Digital Schoolhouse hosts panel debate with games industry to encourage the next generation of tech talent
Digital Schoolhouse, the non-profit programme delivered by Ukie, the trade body for the UK’s games and interactive entertainment industry, hosted a panel debate with industry bodies and students in order to help tackle the digital skills gap. The panellists discussed the role that the technology and games industries could play in helping schools addressing the current shortage.
The debate brought together a number of key industry organisations and bodies including PlayStation®, which powers the Digital Schoolhouse programme. Other panellists included representatives from SEGA and Warwickshire County Council, who were also announced at the event as key sponsors for the initiative, which aims to empower schools to deliver an enriched computing curriculum. SEGA and Warwickshire CC’s backing for Digital Schoolhouse underscores the commitment of the key names within the gaming industry to help inspire the next generation of tech talent in the UK and has further supported the rapid growth of the programme, which has expanded by more than 50 per cent over the past twelve months, now reaching around 15,000 pupils.
Kings College London and Townley Grammar School joined the debate, which centred around the current digital skills gap and the role that technology companies could play in helping schools to address it. A second panel with secondary school pupils gave the students’ view on the issue, and examined their thoughts on how effective the current English computing curriculum is in encouraging more young people to explore digital careers.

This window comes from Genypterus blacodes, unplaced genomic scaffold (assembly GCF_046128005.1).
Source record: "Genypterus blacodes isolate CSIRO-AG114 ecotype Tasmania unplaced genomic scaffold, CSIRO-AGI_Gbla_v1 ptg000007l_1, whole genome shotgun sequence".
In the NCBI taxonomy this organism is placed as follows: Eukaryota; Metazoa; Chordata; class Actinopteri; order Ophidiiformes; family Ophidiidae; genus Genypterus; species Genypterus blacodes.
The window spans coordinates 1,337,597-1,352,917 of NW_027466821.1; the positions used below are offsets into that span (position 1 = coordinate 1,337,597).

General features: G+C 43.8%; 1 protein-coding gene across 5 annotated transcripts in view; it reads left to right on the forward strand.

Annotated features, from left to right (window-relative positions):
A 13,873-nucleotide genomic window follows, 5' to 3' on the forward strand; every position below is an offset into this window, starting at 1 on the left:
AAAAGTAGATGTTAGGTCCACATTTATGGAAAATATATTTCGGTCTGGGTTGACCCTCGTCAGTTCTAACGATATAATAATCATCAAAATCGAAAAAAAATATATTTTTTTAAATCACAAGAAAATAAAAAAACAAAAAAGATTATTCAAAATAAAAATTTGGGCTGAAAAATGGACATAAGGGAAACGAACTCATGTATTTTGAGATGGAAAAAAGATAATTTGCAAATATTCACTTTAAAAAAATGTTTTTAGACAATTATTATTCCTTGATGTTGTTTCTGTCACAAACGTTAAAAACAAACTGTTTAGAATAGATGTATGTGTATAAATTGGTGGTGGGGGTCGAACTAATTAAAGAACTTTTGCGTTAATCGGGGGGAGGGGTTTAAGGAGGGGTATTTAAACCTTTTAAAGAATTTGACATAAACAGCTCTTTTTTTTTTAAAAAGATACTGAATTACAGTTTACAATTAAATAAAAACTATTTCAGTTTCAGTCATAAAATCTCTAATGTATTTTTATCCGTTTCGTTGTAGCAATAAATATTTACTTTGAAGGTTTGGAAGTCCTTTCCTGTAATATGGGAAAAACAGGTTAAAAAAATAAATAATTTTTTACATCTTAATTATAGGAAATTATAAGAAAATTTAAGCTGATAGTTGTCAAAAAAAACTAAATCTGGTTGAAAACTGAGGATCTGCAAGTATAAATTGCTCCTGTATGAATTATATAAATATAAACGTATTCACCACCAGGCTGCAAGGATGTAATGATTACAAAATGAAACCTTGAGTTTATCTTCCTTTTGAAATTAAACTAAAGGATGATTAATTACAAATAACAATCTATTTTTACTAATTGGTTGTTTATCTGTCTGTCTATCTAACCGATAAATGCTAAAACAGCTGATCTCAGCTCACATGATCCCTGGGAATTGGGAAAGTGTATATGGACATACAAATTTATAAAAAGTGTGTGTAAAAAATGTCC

The panel discussion demonstrated key elements that are needed to help motivate and engage teachers and pupils, including the need for more creativity in the curriculum. The student panel backed this up and revealed that whilst most of the panellists were interested in computing and were considering it as a GCSE option, none of them had any intention of continuing with the subject beyond that because they didn’t feel that further study in the subject would support or help their future career plans.
Joseph Terry, a year 9 student at Gildredge House School said: “Today has shown that the new generation will play a vital role in the future, helping to create new advances like driverless cars. The event has helped me meet so many people that will help me in my career. I feel that we’re wasting a chance if we don’t use events like this to help solve the problems that we’re facing.”
Shahneila Saeed, Director of Digital Schoolhouse said: “There is a real need to engage with children from a young age in order to build more awareness around career opportunities before they make their decisions. In order to do this, we need to bring more fun and creativity into the classroom. The games industry is an incredibly vibrant sector with a huge range of opportunities available, however, the problem is that most pupils – and teachers – just don’t know about them. We need to be more visible, reach more children and more teachers. That’s why the backing of the industry and having SEGA and PlayStation on board are so important.”
John Clark, Executive Vice President of Commercial Publishing for SEGA Europe Ltd, said: “SEGA Europe has a history in working with educational organisations in order to help bridge the skills gap in the UK with regards to the video games industry. The partnership with the Digital Schoolhouse Programme is particularly exciting as it aims to engage the next generation of school children, and their teachers, with the new computing curriculum.”
To find out more about Digital Schoolhouse, visit digitalschoolhouse.org.uk.